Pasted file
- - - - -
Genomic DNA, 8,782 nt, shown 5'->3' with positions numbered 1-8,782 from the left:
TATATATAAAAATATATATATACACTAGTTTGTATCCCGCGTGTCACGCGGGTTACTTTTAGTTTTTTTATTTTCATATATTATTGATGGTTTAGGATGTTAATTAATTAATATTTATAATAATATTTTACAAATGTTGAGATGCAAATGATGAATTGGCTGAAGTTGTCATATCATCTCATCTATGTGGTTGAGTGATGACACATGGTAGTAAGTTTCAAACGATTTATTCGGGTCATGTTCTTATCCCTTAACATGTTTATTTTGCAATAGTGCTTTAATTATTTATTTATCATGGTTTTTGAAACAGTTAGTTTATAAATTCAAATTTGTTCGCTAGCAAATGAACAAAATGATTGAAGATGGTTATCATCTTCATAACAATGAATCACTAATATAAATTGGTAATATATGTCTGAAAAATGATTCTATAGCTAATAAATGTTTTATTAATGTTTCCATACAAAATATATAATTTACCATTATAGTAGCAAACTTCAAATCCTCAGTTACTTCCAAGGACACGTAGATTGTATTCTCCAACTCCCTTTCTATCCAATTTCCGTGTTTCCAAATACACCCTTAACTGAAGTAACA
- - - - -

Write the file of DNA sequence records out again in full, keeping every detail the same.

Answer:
Genomic DNA, 8,782 nt, shown 5'->3' with positions numbered 1-8,782 from the left:
TATATATAAAAATATATATATACACTAGTTTGTATCCCGCGTGTCACGCGGGTTACTTTTAGTTTTTTTATTTTCATATATTATTGATGGTTTAGGATGTTAATTAATTAATATTTATAATAATATTTTACAAATGTTGAGATGCAAATGATGAATTGGCTGAAGTTGTCATATCATCTCATCTATGTGGTTGAGTGATGACACATGGTAGTAAGTTTCAAACGATTTATTCGGGTCATGTTCTTATCCCTTAACATGTTTATTTTGCAATAGTGCTTTAATTATTTATTTATCATGGTTTTTGAAACAGTTAGTTTATAAATTCAAATTTGTTCGCTAGCAAATGAACAAAATGATTGAAGATGGTTATCATCTTCATAACAATGAATCACTAATATAAATTGGTAATATATGTCTGAAAAATGATTCTATAGCTAATAAATGTTTTATTAATGTTTCCATACAAAATATATAATTTACCATTATAGTAGCAAACTTCAAATCCTCAGTTACTTCCAAGGACACGTAGATTGTATTCTCCAACTCCCTTTCTATCCAATTTCCGTGTTTCCAAATACACCCTTAACTGAAGTAACA